Literary Theory looks at readable code

Programming is a human communication activity. We want to minimize misunderstandings in our code to be able to work effectively as teams. This means we need to learn how to look at our code to spot areas where we could improve our communication skills. We want to get our ideas across. We want that our abstractions, our models, make sense to others. Literature is a discipline with a long track record of authors and researchers trying to find out how to make writing communication effectively. What could we learn from them?

In this talk, Alvaro will explore the relationship between the process of writing computer programs with that of writing literary works of fiction. In particular, he will show some ideas presented by Umberto Eco in his book Lector in Fabula, seeing how we can improve knowledge sharing via our code, tests, documentation, and other artefacts.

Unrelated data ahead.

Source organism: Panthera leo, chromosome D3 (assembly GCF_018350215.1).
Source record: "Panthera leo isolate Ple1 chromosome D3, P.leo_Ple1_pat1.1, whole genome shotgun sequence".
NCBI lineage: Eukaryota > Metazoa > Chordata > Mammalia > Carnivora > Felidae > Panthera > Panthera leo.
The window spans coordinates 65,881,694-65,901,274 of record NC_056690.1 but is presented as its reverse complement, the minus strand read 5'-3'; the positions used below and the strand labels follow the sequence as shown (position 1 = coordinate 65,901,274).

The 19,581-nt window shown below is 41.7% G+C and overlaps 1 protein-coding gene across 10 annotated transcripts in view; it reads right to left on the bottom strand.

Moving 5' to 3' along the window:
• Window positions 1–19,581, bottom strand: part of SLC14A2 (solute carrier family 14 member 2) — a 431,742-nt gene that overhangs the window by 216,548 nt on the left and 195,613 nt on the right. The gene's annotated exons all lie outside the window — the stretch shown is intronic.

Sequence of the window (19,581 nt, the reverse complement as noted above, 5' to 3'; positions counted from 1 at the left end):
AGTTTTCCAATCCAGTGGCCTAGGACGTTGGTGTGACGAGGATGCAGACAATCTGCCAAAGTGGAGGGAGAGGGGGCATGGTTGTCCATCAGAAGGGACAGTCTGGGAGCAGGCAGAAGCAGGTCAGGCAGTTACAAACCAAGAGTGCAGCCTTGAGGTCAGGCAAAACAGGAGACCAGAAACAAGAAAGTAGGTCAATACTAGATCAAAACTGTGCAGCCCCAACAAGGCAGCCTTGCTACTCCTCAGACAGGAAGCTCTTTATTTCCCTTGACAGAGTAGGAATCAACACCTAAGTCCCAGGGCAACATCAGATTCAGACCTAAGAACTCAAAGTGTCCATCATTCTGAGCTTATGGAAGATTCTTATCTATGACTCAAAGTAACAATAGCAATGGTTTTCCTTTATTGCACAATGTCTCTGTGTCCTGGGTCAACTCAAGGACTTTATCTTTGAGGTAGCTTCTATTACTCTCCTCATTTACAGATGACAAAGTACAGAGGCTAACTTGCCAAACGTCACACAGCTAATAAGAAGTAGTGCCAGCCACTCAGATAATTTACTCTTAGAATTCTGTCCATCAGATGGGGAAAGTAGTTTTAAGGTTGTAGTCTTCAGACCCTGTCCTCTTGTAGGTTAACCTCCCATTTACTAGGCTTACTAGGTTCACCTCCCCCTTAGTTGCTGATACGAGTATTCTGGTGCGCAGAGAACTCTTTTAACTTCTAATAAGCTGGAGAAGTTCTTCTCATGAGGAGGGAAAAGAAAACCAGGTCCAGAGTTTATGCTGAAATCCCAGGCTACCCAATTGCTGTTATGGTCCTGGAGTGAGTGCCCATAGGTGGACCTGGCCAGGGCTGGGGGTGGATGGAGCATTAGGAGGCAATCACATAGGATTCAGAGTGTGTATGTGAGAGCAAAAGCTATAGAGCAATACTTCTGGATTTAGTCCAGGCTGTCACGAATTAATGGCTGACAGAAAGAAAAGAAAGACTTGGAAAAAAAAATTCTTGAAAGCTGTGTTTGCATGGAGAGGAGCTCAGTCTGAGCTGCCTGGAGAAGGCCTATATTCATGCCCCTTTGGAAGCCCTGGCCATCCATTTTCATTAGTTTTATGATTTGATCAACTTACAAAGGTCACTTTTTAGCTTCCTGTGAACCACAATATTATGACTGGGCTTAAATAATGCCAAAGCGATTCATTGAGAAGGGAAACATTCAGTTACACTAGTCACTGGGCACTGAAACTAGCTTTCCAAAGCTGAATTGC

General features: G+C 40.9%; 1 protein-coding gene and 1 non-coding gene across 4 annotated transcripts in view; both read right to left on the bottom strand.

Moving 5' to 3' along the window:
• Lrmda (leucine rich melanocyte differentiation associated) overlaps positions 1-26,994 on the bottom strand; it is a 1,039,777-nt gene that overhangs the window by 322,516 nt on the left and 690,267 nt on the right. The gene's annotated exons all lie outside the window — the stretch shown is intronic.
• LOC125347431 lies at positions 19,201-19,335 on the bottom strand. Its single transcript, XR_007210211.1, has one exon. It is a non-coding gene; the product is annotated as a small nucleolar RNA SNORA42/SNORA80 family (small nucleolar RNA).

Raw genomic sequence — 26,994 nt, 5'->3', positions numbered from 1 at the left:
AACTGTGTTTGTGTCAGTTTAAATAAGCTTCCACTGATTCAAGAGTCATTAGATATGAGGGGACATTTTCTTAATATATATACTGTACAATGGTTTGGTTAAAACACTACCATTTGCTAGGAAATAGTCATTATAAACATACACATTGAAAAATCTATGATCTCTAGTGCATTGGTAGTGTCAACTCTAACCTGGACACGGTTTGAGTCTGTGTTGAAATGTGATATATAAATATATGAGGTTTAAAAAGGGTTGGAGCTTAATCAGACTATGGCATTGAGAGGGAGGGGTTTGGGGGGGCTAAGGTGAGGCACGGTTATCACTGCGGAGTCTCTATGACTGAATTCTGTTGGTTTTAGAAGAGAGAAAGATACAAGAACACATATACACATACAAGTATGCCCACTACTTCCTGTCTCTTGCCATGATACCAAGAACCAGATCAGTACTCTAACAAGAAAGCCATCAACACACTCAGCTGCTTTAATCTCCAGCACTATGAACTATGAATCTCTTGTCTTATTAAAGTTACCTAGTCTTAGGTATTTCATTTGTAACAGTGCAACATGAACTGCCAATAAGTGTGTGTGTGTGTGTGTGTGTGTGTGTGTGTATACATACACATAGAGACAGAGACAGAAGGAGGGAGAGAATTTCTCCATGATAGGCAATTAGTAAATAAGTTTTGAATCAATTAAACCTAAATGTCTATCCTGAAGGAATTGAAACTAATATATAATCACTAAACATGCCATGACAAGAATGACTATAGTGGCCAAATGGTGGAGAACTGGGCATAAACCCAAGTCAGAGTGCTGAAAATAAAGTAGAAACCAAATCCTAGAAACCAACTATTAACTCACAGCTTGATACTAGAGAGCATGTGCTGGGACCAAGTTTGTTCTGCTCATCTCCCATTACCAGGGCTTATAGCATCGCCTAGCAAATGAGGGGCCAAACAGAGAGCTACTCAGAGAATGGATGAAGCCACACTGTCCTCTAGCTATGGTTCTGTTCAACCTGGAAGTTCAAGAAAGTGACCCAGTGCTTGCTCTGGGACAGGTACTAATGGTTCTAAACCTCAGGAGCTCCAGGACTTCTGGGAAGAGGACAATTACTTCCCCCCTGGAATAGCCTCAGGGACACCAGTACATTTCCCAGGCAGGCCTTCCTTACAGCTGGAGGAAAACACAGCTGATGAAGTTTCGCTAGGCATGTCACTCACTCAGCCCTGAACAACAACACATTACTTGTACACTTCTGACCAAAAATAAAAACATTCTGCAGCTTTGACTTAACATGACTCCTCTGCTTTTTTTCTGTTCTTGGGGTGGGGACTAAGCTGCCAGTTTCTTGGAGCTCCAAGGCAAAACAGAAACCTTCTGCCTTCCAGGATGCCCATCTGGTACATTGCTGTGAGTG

THIS TALK IN THREE WORDS

Language

Literary Theory

Programming

OBJECTIVES

The goal is to learn the skills required to help others understand how we made decisions about the tradeoffs in our code, like choosing abstractions, deciding on the level of performance required, or the amount of documentation needed for a project.

TARGET AUDIENCE

Programmers & researchers interested in language/literature

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